The War

20 03 2006

So much has been in the news about the war in Iraq since it just began its third fucking year. A lot of things I’ve been seeing and hearing have been making me think more and more that this is fucking awful. As usual, a list:

1. What sparked this thought:
Doonesbury by Garry Trudeau

Doonesbury strip from Monday, 3/20/06
The war involves the using of primarily lower class US citizens to fight and die at high rates. I know that several men and women say that it’s the only way they’ll pay for college or support their family. It’s unfortunate that it involves putting your life on the line. If the reason is simply to “serve your country”, that’s bullshit, I’m sorry. I’d never say that to the face a service person, but you’re serving greedy top politicians and special interests.

2. I just saw “V for Vendetta”. That movie is amazing, and though I saw through the plot before the kicker was revealed, I think the messages of the movie held value. There are images of the Holocaust and WWII, American surveillance, secret police (ala the Gustapo), government media control (which is always happening) and more. One of the most powerful messages of the movie is the question of how “right” terrorism is and at what cost we are willing to work for freedom.
SPOILER ALERT——– The main character, “V”, is a one-man resistance force who blows up a symbolic building to send a message. At the end of the movie, he blows up British Parliament as Guy Fawkes attempted to do on November 5, 1605. The question posed is, “What extreme does one need to go to to change the government?” It suggests that violence and “terrorism” of a sort may be necessary for a change. My conflict with this is non-violent resistance can be as powerful as militant, violent uprisings. Mahatma Gandhi and most of the black rights movement showed us that.——–END SPOILER

3. I heard a story on NPR by a journalist who was in Iraq during the first wave of the war (the air raid). She was one of 16 total US journalists there at the time. She interviewed her cab driver and interpreter who protected her during some of the worst shit. The driver spoke about the progress in Iraq. The most interesting statement he made was that he wept when the US forces pulled down the Saddam statues at the Palestine hotel. He felt that it should have been the Iraqi people who rose up against the government and eventually took down the statues. he felt it was a sham to see what he did. He added that no one in Iraq trusts each other, not even brothers and other family. No one knows who is part of the insurgency. Commenting on the police, he said that the forces there are still really bad. He thought that US troops still couldn’t leave because they were the only ones that could prevent civil unrest (and eventually civil war) between militant Sunni and Shiite factions. I’ve seen documentaries showing day-to-day life of soldiers, and I believe that soldiers are needed there to keep order. It may seem to counter my earlier statement to say that I believe that soldiers do good in Iraq, but that’s not the case. The difference is, a soldier should know that it is (some) politicians’ greed and corruption that got us into the mess. At the same time, the media portrays the idea that no good is coming from US occupation in Iraq. I feel like we’ve gone about it the wrong way, and I feel like we need to withdraw mostly, but it seems we’re still needed for many things.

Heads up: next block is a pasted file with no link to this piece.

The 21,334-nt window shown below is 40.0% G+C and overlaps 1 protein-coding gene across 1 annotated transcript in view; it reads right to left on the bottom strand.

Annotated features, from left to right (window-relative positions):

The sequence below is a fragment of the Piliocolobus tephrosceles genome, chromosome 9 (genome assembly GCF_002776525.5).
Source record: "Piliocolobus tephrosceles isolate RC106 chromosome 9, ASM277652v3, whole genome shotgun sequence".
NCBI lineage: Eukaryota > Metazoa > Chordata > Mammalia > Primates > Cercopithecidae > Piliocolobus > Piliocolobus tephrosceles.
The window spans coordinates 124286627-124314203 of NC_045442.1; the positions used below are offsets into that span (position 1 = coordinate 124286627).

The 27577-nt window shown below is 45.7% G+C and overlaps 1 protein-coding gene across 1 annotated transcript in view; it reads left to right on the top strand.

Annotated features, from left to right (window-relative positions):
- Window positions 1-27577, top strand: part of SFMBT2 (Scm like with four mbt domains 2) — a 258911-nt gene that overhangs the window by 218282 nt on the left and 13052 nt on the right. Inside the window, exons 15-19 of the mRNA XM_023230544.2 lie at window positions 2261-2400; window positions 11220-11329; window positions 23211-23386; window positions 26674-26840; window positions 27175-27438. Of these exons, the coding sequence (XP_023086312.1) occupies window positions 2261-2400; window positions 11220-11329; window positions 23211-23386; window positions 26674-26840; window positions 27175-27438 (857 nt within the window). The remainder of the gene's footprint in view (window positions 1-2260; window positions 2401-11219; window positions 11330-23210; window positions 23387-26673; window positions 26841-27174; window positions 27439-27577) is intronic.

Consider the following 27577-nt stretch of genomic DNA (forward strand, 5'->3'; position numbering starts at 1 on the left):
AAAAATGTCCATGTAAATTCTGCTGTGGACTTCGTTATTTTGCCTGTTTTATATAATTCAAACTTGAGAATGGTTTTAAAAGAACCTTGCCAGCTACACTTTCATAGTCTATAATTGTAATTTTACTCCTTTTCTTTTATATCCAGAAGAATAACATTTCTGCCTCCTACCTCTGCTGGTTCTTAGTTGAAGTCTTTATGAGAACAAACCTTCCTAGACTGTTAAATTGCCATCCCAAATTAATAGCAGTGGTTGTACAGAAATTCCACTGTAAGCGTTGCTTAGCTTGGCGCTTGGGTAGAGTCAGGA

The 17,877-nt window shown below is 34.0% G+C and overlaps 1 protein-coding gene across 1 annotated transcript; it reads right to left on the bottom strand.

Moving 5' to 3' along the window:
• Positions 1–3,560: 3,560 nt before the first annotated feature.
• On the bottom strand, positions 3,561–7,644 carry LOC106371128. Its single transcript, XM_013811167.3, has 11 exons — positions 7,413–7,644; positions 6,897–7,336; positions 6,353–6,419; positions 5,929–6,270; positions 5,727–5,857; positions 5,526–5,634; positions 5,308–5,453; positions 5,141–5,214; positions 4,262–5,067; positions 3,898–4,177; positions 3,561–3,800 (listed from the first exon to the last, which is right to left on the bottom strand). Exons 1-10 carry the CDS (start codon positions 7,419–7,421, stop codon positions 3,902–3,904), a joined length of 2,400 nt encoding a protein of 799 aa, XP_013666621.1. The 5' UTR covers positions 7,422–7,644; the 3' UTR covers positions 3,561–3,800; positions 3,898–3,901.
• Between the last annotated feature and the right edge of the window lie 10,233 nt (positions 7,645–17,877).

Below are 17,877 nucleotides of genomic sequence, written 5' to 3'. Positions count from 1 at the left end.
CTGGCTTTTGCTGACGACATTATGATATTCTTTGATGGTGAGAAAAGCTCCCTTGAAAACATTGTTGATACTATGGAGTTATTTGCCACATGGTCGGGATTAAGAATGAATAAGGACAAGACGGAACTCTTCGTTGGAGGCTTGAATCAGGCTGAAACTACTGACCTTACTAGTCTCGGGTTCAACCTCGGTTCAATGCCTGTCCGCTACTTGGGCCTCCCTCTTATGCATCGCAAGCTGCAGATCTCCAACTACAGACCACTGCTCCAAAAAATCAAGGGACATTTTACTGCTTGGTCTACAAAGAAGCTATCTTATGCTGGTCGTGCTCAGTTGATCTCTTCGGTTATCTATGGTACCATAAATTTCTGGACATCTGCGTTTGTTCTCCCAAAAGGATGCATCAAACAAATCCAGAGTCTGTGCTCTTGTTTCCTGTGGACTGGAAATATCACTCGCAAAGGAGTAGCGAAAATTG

4. Another thought I had after hearing about the destruction of the Shiite Golden Mosque was that this place is similar to the US during the civil war, except that the lines aren’t so clearly drawn. I know that Sunni and Shiite Muslims pray alongside each other and can get along here, but in Iraq, that’s rarely the case. The cabby was Sunni married to a Shiite, and he said it was a strain on the marriage, but that they resolved those issues. From what I know about the situation, Saddam contributed to the hatred by making the religious difference a classist and political issue as well as a religious difference. The bombing of the Golden Mosque makes me feel even more that these people are fucking their own countrymen over. I’m starting to give more and more merit to the inflammatory statement that eventually, they’re going to bomb themselves back to the stone age. When are they going to realize what shit they’re doing to each other? Never? Look at the Palestine/Israel conflict. I mean, damn, the Jews have been persecuted since the dawn of civilization. Who’s to say that areas with militant muslims won’t always be at war?

In digression, what direction is our own country headed in? I feel like here, political polarization is going extreme. There are a lot more right right people and neo-cons, and a lot more democrats are moving to the left to contrast and distance themselves from the right. I think a lot of it comes to just not wanting to concede anything to the Republicans. By the way, kudos to Russ Feingold for calling for a censure of Bush over the wiretapping issue. Boo to Lieberman for defending Bush’s shit agenda.

5. My dad, who usually keeps his political beliefs to himself, said he truly believes Bush is nuts and that the dems aren’t much better. I know that politically, this is a very superficial thing, but it still got to me.

Well, there’s a loaded essay for you. Please, comment and feel free to contradict or add.

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